Father in heaven,

In our homes.

Your kingdom come, your will be done.

In our families

Your kingdom come, your will be done.

In our communities

Your kingdom come, your will be done.

In our cities

Your kingdom come, your will be done.

On our streets

Your kingdom come, your will be done.

In our parks

Your kingdom come, your will be done.

In our schools

Your kingdom come, your will be done.

In our police forces

Your kingdom come, your will be done.

In our town hall

Your kingdom come, your will be done.

In our government

Your kingdom come, your will be done.

Gracious God,
We pray for peace in our communities this day.
We commit to you all who work for peace and an end to tensions,
And those who work to uphold law and justice.
We pray for an end to fear,
For comfort and support to those who suffer.
For calm in our streets and cities,
That people may go about their lives in safety and peace.
In your mercy, hear our prayers,
now and always.

Amen

Accessibility, The Church and Apple

As soon as I clicked ‘publish’ with my last blog post the cogs started turning in my mind.  I have an iPhone (sorry @duttyo, it’s relevant to what I’m saying).  One of the first things my wife said about the whole Apple experience is “where are the instructions”?  There are two postage stamp pieces of paper that come with an iPhone telling you to “put the sim card in” and “plug it in to iTunes”.  That’s your lot.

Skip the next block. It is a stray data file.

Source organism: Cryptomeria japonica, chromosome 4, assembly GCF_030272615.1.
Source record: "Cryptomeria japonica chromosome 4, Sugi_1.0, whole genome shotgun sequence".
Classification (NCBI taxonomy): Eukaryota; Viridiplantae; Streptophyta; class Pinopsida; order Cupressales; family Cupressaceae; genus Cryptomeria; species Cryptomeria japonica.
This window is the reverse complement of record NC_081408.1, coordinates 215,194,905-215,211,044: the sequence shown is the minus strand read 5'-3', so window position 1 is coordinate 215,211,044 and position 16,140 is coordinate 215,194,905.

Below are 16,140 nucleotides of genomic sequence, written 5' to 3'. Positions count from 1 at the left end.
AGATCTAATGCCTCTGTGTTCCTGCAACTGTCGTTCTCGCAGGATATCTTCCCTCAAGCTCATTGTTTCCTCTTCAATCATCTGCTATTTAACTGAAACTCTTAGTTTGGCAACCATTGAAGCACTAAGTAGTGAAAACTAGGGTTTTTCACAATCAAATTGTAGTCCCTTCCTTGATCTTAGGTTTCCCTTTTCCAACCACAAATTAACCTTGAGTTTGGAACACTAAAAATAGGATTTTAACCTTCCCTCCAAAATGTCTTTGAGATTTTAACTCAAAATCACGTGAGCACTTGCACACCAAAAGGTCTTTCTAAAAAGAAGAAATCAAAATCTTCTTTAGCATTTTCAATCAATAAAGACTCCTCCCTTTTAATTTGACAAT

There is nothing to tell you how to make a call.  There are no little booklets explaining how to setup the device.  I was amazed when I discovered caps lock by ‘accident’ one day.  I was mystified the day I mistakenly took a screen grab by pressing two buttons simultaneously.  There are little huddles of iPhone users gathered throughout the land passing on the secrets of eternal app usage: 

“Have you seen the pulse reader?  It’s awesome”. 

“No but I’ve got RedLaser!”

The religious fervor that Apple commands is bolstered by an almost Gnostic sense of hidden secrets.  “Perhaps if I continue to worship at the Apple temple for a little longer I will gain access to the next level of geekery”.

Compare this if you will to the church.  In some churches there is no explanation whatsoever of what is going on.  Entering through the door for the uninitiated can be as baffling as an alien life form encountering humanity for the first time through Monty Python’s Flying Circus.  Banana.  In other churches there is a level of explanation that describes the minutia of each and every impending  act. 

“We’re now going to pray a prayer that will offer up to God the things that we have done wrong in our lives.  The weeks…. years…. eons…. passage of time…. deep sorrow…. so that….. if we…. can you….. not because…. but if we…. zzzzzzzz…. so let’s bow our heads….. or not…. comfortable…. prayer is…. so now we say together…. ‘God we’re sorry, Amen‘”. 

So what can we learn from Apple?  Apple have managed to create a mystique and yet maintain their accessibility.  They have hit upon a formula where there is just the right level of instruction to make things work but not so much that the sense of mystery is lost.  I wonder if we can appoint Steve Jobs as the next Archbishop.

[Cue an Apple hater in the comments]

Lenten Reflection

For lent I’ve been looking for ways to reinvigorate my prayer life and my bible study.  I have been doing the Big Bible project with my wife and it has been a real springboard to our discussions.  A friend began posting these 24-7 prayer video clips.  From Ash Wednesday I have been posting them to our church Facebook page.  They’re all available via their YouTube channel and I’ve found it a really easy way of encouraging people through lent.